American Psychological Association Names Videogames "Powerful Learning Tools"
An optimistic look at the effects of videogames on players has been offered by the American Psychological Association via the Associated Press. The APA goes as far as to refer to videogames as “powerful learning tools.”
Researchers gathering in Boston for the American Psychological Association convention detailed a series of studies suggesting that video games can be powerful learning tools — from increasing the problem solving potential of younger students to improving the suturing skills of laparoscopic surgeons.
Evidence that playing videogames improves surgical skills is so strong, surgeons may just want to start listing their playtime experience on their resumes.
“The single best predictor of their skills is how much they had played video games in the past and how much they played now,” said Iowa State University psychologist Douglas Gentile. “Those were better predictors of surgical skills than years of training and number of surgeries performed,” Gentile said. “So the first question you might ask your surgeon is how many of these [surgeries] have you done and the second question is, ‘Are you a gamer?’”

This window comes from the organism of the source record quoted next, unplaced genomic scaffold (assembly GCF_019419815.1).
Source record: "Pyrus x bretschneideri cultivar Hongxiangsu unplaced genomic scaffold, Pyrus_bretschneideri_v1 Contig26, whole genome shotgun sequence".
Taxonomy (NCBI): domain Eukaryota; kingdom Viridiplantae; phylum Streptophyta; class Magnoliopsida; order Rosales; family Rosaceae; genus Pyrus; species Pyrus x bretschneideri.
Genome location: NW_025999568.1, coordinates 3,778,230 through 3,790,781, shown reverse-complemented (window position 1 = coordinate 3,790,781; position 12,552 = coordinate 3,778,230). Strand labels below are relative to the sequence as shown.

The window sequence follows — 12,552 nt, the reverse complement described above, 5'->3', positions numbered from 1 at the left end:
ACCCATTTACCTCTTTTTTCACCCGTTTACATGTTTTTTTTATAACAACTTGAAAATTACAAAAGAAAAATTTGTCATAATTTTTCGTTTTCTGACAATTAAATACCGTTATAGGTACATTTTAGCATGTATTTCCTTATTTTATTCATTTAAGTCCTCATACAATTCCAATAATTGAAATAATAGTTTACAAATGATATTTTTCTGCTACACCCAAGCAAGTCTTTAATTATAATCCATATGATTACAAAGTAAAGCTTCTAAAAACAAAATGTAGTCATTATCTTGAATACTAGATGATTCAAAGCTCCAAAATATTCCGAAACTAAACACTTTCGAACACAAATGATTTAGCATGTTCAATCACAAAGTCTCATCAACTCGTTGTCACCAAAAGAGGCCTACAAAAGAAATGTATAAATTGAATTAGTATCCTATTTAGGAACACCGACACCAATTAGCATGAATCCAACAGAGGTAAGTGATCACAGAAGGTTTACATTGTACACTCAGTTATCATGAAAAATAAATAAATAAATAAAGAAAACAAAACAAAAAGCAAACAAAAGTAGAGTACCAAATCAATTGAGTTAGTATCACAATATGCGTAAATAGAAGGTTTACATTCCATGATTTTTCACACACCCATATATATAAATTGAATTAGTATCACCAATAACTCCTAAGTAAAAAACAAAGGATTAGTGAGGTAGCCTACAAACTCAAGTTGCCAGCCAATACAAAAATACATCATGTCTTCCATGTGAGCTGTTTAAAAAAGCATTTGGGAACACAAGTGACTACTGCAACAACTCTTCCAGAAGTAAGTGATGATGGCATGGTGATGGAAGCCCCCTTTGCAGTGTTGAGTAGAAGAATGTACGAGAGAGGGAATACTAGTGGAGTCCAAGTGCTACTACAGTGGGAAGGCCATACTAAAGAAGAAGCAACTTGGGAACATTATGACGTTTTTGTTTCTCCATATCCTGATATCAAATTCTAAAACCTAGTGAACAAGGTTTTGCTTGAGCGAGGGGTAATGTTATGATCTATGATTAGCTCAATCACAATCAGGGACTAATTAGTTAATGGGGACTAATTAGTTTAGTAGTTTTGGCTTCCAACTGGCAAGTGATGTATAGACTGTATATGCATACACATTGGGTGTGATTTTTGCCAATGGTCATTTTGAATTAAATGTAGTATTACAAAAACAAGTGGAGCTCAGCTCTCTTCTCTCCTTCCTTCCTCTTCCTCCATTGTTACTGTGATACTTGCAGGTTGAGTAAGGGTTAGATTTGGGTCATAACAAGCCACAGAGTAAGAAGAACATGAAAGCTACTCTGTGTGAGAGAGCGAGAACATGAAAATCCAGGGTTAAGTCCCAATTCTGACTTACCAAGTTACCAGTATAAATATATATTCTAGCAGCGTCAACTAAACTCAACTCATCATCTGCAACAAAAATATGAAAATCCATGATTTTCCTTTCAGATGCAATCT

However, the APA isn’t just talking about edutainment and simulators put purely entertaining videogames as well. The article cites studies on players of MMOs, particularly World of Warcraft.
Researchers looked at a random sample of 2,000 discussion posts about the popular multiplayer online game World of Warcraft to see what the players were talking about. The game is set in a fantasy world where players hunt, gather and battle to move their characters to higher levels. Players who work together succeed faster.
The study found the game encouraged scientific thinking, like using systems and models for understanding situations and using math and testing to investigate a problem.
Not all of the studies show videogames in such a positive light. Behavioral studies on subjects who played violent videogames are still grim.
Other studies confirmed earlier research that found students who played violent games tended to be more hostile, less forgiving and believed violence to be normal compared to those who played nonviolent games.
Still I wonder if the studies in question prove that violent videogames make players more aggressive, or that people with more aggressive personalities chose to play violent videogames. I would like to see personality profiles of the subjects before and after exposure to violent videogames. that would be more convincing proof that these games are actually changing the players’ natural tendencies.